The federal indictment against New Jersey Sen. Bob Menendez turns in part on prosecutors' ability to show that the gifts and favors at the center of the case amount to bribery rather than reflections of a longtime friendship between the lawmaker and the donor.

That burden of proof is among the issues that make public corruption cases more complicated for the government than they would appear from the pages of an indictment.

"It relies very heavily on quid pro quo — giving this official action for that thing of value. It's not a fuzzy relationship, it's not an iffy relationship," said Robert Walker, a former Justice Department corruption prosecutor who also served as chief counsel of the House and Senate ethics committees. "It can be difficult to prove quid pro quo."

Another potential hurdle for prosecutors is a protection the Constitution gives members of Congress for their legislative acts, an issue that's repeatedly surfaced in other cases involving federal lawmakers.

A grand jury indictment issued Wednesday in Newark charges Menendez with accepting a series of gifts, including flights aboard a luxury jet and a Paris vacation, from Salomon Melgen, a wealthy Florida eye doctor, political donor and friend of two decades.

Prosecutors say Menendez, in exchange for gifts and campaign contributions, acted to advance Melgen's business interests, including by intervening in a Medicare billing dispute worth millions of dollars.

Menendez defiantly asserted his innocence in a public appearance hours after the indictment, predicted he would be vindicated and said Justice Department prosecutors "don't know the difference between friendship and corruption." On Thursday, he pleaded not guilty to charges including bribery, conspiracy and making false statements. He remains free but had to surrender his passport.

"Prosecutors at the Justice Department often get it wrong," said his lawyer, Abbe Lowell, after Thursday's arraignment. "These charges are the latest instance of that."

As the case proceeds, both sides will present dramatically different portraits of Menendez's relationship with Melgen.

In the government's telling, the lavish travel and vacation were given with the corrupt intent to spur specific acts on Melgen's behalf. But defense lawyers are likely to cast the gifts as tokens exchanged between men who've shared a close bond for 20 years.

And what prosecutors call unlawful favors will invariably be characterized by Menendez's defense lawyers as actions that fall within a senator's ordinary duties — and that were done for the right reasons.

"Because this was a real friendship and not a corrupt relationship — and because Senator Menendez's actions were proper — this case too will become another of those mistaken cases that should have never been brought," Lowell said.

That close relationship will likely not only be central to the defense but also stands apart from the one in last year's corruption case of ex-Virginia Gov. Bob McDonnell and wife Maureen, where a businessman who showered them with gifts became intertwined in their lives only after they had reached the executive mansion.

"I suspect this will be a hard-fought argument on both sides — whether these gifts were the result of a close long-term family friendship" or something more nefarious, said Scott Fredericksen, a Washington defense lawyer and former federal prosecutor.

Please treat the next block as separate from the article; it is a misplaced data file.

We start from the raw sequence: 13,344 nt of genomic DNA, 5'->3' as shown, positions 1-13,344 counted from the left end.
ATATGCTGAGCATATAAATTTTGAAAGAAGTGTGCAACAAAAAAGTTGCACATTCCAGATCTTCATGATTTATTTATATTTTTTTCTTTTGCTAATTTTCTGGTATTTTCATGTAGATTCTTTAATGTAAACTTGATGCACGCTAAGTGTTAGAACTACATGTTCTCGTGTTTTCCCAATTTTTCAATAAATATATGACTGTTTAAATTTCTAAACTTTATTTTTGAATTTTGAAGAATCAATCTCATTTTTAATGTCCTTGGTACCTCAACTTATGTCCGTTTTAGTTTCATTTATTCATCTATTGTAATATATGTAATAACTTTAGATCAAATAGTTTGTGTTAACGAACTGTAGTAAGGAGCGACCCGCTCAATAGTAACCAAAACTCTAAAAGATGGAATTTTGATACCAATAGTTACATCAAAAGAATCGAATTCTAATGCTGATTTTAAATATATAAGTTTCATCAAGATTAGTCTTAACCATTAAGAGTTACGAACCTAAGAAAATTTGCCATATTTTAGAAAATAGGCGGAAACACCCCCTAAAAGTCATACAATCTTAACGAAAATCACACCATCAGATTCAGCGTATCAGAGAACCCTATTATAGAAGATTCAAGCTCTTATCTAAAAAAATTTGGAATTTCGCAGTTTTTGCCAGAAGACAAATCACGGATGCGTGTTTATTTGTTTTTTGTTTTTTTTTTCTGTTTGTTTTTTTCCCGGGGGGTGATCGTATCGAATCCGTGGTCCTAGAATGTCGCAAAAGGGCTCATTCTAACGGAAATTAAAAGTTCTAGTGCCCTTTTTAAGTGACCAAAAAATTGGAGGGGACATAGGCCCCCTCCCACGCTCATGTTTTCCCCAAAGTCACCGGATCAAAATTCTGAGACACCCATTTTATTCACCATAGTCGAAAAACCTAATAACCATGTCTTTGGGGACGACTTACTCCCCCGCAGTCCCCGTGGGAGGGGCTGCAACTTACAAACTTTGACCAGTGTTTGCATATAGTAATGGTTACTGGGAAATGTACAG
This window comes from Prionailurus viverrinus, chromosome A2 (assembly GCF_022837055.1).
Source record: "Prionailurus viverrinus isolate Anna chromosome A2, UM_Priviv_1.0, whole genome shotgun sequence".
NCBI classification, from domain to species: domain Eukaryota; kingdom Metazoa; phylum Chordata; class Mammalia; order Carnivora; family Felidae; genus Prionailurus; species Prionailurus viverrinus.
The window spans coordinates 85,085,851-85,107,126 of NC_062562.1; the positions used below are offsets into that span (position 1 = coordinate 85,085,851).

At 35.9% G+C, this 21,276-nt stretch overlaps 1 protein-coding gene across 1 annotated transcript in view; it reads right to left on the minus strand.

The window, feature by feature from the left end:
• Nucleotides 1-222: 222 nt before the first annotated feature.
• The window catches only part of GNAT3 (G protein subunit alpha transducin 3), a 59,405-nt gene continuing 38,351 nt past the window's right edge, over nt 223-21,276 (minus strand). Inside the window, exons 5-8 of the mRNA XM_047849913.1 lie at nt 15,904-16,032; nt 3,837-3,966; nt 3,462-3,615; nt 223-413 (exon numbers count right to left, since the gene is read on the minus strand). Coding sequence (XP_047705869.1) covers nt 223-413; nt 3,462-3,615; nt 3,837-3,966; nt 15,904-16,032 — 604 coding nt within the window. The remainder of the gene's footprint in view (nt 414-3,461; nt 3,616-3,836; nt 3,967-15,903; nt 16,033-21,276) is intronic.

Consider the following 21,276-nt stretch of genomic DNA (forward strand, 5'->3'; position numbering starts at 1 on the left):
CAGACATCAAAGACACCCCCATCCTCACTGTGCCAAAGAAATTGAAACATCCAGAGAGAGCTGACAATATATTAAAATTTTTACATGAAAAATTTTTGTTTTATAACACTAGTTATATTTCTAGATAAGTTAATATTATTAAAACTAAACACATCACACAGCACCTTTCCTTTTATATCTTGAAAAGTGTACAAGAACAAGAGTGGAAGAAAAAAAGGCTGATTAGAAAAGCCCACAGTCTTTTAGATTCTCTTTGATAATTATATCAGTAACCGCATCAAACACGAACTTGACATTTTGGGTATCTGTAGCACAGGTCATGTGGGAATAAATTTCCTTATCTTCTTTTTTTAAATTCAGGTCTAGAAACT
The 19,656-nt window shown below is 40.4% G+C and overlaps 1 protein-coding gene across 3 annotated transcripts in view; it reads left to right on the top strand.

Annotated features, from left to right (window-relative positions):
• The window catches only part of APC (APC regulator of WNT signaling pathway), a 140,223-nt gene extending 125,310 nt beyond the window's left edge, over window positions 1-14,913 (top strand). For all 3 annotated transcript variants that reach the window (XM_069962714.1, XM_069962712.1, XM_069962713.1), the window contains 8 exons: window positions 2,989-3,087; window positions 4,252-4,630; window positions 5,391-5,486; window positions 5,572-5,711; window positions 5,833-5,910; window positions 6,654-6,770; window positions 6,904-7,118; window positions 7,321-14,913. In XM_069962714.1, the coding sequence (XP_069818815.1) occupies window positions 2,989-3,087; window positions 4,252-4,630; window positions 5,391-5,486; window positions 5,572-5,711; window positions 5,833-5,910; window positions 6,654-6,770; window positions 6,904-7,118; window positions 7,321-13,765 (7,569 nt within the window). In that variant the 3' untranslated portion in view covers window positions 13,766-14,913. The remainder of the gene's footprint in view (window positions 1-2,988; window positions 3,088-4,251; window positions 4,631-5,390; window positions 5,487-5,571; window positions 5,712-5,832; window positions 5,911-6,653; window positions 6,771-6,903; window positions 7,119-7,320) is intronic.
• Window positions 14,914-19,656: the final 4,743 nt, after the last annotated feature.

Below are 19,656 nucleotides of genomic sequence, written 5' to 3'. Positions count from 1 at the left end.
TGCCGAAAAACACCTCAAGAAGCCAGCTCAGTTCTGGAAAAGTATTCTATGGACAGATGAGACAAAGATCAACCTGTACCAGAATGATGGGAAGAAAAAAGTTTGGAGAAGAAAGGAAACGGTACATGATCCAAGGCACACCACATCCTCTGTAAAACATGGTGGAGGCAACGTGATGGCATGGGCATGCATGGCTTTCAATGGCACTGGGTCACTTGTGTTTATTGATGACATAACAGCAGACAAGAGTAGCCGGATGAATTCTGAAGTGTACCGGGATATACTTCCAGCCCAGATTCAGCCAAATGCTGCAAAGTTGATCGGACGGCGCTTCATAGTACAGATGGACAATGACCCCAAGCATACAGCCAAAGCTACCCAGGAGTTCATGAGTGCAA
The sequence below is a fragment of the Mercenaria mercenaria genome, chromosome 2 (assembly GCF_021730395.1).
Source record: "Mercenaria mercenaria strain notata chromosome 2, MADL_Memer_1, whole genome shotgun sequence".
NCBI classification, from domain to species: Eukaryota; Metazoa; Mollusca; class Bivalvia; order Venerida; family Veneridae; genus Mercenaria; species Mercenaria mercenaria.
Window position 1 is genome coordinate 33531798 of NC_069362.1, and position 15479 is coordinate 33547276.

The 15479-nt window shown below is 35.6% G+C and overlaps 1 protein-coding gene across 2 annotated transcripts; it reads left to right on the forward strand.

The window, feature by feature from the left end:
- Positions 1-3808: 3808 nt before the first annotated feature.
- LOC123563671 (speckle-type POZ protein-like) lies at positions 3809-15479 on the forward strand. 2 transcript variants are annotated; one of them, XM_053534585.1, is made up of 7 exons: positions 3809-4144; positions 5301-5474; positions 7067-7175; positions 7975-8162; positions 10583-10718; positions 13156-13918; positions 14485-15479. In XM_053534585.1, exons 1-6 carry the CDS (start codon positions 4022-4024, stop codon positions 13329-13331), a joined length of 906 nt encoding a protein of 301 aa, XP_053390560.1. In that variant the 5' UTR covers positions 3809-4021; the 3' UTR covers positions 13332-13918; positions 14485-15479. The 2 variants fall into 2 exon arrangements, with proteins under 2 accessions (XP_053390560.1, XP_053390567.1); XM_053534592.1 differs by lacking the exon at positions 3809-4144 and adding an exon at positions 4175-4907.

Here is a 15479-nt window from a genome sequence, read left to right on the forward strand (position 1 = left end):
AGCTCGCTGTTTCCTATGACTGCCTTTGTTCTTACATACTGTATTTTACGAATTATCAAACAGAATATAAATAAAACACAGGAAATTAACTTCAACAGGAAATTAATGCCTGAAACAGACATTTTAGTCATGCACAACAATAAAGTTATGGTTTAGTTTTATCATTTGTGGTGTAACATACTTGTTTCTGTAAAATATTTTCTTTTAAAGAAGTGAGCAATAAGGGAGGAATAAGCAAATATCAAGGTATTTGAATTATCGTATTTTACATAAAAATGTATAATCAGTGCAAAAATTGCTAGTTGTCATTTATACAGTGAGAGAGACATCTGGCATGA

A separate potential looming legal issue is the Constitution's "speech or debate" clause, which protects elected officials from being questioned by prosecutors, among others, about their legislative work.

Courts have historically understood the clause to shield members of Congress from legal scrutiny for votes and other core legislative acts. The provision's been invoked with varying degrees of success by members of Congress seeking protection from prosecution, or law enforcement searches, for legislative acts.

Edward Loya, a Los Angeles lawyer and former federal prosecutor, said that despite the legal complexities of public corruption cases, it will likely be hard for Menendez to prove that the actions he took were part of the ordinary legislative process — or that he wasn't "going out on a limb" for Melgen by contacting executive agency heads on the doctor's behalf, in certain instances.

"The official acts that Sen. Menendez engaged in don't have a clear explanation other than his apparent interest in trying to help a personal friend who was providing him benefits and things of value," added Loya, a former member of the Justice Department's Public Integrity Section, an anti-corruption unit handling the prosecution.

The section has had a mixed track record against high-profile public figures in recent years, a reflection of some of the inherent challenges of the cases.

The Menendez case will be the first against a sitting senator since the botched prosecution of the late Alaska Sen. Ted Stevens, which the Justice Department ultimately dismissed after admitting that it failed to turn over evidence.

Prosecutors from the section later lost a campaign finance case against Sen. John Edwards — another Lowell client — but helped secure corruption verdicts last year against the McDonnells in Virginia.

Outside court Thursday, Lowell cited both the Stevens and Edwards cases as examples of what he described as Justice Department mistakes — a public salvo in a high-stakes, high-profile legal fight.

"This is shaping up as a quite good battle," Fredericksen said.

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